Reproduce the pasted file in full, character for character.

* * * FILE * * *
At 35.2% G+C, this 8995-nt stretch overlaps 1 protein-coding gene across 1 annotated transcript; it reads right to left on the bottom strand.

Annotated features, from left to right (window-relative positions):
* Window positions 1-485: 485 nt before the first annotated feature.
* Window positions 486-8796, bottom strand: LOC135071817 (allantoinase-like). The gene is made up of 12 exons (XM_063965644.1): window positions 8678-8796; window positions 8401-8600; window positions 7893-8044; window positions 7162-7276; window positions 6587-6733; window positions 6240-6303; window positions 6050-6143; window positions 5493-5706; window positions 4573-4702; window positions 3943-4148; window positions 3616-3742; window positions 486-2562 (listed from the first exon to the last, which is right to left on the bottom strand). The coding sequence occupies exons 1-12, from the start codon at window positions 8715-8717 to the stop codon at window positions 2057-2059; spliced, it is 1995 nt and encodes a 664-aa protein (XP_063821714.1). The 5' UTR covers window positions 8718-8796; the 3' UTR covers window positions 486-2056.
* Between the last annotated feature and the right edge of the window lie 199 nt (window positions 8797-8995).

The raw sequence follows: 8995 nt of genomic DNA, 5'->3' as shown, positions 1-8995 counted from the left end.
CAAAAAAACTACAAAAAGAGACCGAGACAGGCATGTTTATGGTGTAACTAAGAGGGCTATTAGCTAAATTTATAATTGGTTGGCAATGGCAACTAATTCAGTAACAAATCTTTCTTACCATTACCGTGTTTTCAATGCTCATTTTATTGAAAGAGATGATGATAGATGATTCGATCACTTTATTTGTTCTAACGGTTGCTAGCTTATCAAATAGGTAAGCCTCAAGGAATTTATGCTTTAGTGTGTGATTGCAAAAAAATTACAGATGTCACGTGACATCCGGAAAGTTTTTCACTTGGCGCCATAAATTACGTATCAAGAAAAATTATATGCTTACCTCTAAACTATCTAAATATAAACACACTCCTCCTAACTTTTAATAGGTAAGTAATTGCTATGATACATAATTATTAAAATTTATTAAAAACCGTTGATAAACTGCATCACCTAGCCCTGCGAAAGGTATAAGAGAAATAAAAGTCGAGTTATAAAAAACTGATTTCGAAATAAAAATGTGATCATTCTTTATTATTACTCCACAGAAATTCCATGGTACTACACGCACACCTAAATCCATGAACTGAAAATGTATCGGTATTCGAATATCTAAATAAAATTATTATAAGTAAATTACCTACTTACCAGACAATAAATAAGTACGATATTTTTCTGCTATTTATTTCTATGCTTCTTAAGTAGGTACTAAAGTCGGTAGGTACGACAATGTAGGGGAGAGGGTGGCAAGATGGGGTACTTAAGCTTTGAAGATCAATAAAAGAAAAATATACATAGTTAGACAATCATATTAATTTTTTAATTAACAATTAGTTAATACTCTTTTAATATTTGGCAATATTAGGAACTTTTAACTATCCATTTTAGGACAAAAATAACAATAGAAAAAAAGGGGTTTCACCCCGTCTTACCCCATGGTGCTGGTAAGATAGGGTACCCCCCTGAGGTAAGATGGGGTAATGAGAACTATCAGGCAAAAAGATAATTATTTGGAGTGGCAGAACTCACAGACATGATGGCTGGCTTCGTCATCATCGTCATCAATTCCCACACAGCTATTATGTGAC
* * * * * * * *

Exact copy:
At 35.2% G+C, this 8995-nt stretch overlaps 1 protein-coding gene across 1 annotated transcript; it reads right to left on the bottom strand.

Annotated features, from left to right (window-relative positions):
* Window positions 1-485: 485 nt before the first annotated feature.
* Window positions 486-8796, bottom strand: LOC135071817 (allantoinase-like). The gene is made up of 12 exons (XM_063965644.1): window positions 8678-8796; window positions 8401-8600; window positions 7893-8044; window positions 7162-7276; window positions 6587-6733; window positions 6240-6303; window positions 6050-6143; window positions 5493-5706; window positions 4573-4702; window positions 3943-4148; window positions 3616-3742; window positions 486-2562 (listed from the first exon to the last, which is right to left on the bottom strand). The coding sequence occupies exons 1-12, from the start codon at window positions 8715-8717 to the stop codon at window positions 2057-2059; spliced, it is 1995 nt and encodes a 664-aa protein (XP_063821714.1). The 5' UTR covers window positions 8718-8796; the 3' UTR covers window positions 486-2056.
* Between the last annotated feature and the right edge of the window lie 199 nt (window positions 8797-8995).

The raw sequence follows: 8995 nt of genomic DNA, 5'->3' as shown, positions 1-8995 counted from the left end.
CAAAAAAACTACAAAAAGAGACCGAGACAGGCATGTTTATGGTGTAACTAAGAGGGCTATTAGCTAAATTTATAATTGGTTGGCAATGGCAACTAATTCAGTAACAAATCTTTCTTACCATTACCGTGTTTTCAATGCTCATTTTATTGAAAGAGATGATGATAGATGATTCGATCACTTTATTTGTTCTAACGGTTGCTAGCTTATCAAATAGGTAAGCCTCAAGGAATTTATGCTTTAGTGTGTGATTGCAAAAAAATTACAGATGTCACGTGACATCCGGAAAGTTTTTCACTTGGCGCCATAAATTACGTATCAAGAAAAATTATATGCTTACCTCTAAACTATCTAAATATAAACACACTCCTCCTAACTTTTAATAGGTAAGTAATTGCTATGATACATAATTATTAAAATTTATTAAAAACCGTTGATAAACTGCATCACCTAGCCCTGCGAAAGGTATAAGAGAAATAAAAGTCGAGTTATAAAAAACTGATTTCGAAATAAAAATGTGATCATTCTTTATTATTACTCCACAGAAATTCCATGGTACTACACGCACACCTAAATCCATGAACTGAAAATGTATCGGTATTCGAATATCTAAATAAAATTATTATAAGTAAATTACCTACTTACCAGACAATAAATAAGTACGATATTTTTCTGCTATTTATTTCTATGCTTCTTAAGTAGGTACTAAAGTCGGTAGGTACGACAATGTAGGGGAGAGGGTGGCAAGATGGGGTACTTAAGCTTTGAAGATCAATAAAAGAAAAATATACATAGTTAGACAATCATATTAATTTTTTAATTAACAATTAGTTAATACTCTTTTAATATTTGGCAATATTAGGAACTTTTAACTATCCATTTTAGGACAAAAATAACAATAGAAAAAAAGGGGTTTCACCCCGTCTTACCCCATGGTGCTGGTAAGATAGGGTACCCCCCTGAGGTAAGATGGGGTAATGAGAACTATCAGGCAAAAAGATAATTATTTGGAGTGGCAGAACTCACAGACATGATGGCTGGCTTCGTCATCATCGTCATCAATTCCCACACAGCTATTATGTGAC